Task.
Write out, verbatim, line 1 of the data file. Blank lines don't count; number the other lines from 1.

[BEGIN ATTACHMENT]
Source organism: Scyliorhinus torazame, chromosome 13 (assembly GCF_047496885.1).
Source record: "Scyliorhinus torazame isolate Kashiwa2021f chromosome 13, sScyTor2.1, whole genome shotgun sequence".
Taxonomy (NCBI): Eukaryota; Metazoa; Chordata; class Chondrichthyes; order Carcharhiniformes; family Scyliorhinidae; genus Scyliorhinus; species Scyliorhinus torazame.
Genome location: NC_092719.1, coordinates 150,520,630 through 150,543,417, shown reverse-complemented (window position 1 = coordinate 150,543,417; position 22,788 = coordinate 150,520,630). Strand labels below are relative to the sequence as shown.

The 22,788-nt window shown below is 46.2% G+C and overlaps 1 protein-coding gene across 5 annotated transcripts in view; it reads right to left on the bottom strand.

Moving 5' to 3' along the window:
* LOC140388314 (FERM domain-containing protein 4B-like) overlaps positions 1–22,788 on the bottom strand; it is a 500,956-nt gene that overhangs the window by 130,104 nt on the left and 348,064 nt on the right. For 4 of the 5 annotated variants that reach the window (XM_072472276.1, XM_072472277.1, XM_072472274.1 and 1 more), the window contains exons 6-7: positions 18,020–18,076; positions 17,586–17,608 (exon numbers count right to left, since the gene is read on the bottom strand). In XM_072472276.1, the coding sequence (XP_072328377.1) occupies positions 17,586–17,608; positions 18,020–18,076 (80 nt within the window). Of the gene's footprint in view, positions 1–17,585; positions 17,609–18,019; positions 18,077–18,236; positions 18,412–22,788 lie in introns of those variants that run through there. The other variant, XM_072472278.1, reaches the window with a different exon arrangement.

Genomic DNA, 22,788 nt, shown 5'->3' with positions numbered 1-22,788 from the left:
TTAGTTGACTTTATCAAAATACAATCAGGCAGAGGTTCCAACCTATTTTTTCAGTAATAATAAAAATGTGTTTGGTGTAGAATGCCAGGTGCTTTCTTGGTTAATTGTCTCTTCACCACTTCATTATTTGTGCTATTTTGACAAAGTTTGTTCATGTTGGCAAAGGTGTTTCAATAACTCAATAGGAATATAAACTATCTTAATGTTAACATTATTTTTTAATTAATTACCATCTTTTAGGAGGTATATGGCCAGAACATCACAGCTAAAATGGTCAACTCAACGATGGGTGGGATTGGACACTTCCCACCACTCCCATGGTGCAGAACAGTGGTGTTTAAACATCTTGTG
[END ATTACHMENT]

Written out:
Source organism: Scyliorhinus torazame, chromosome 13 (assembly GCF_047496885.1).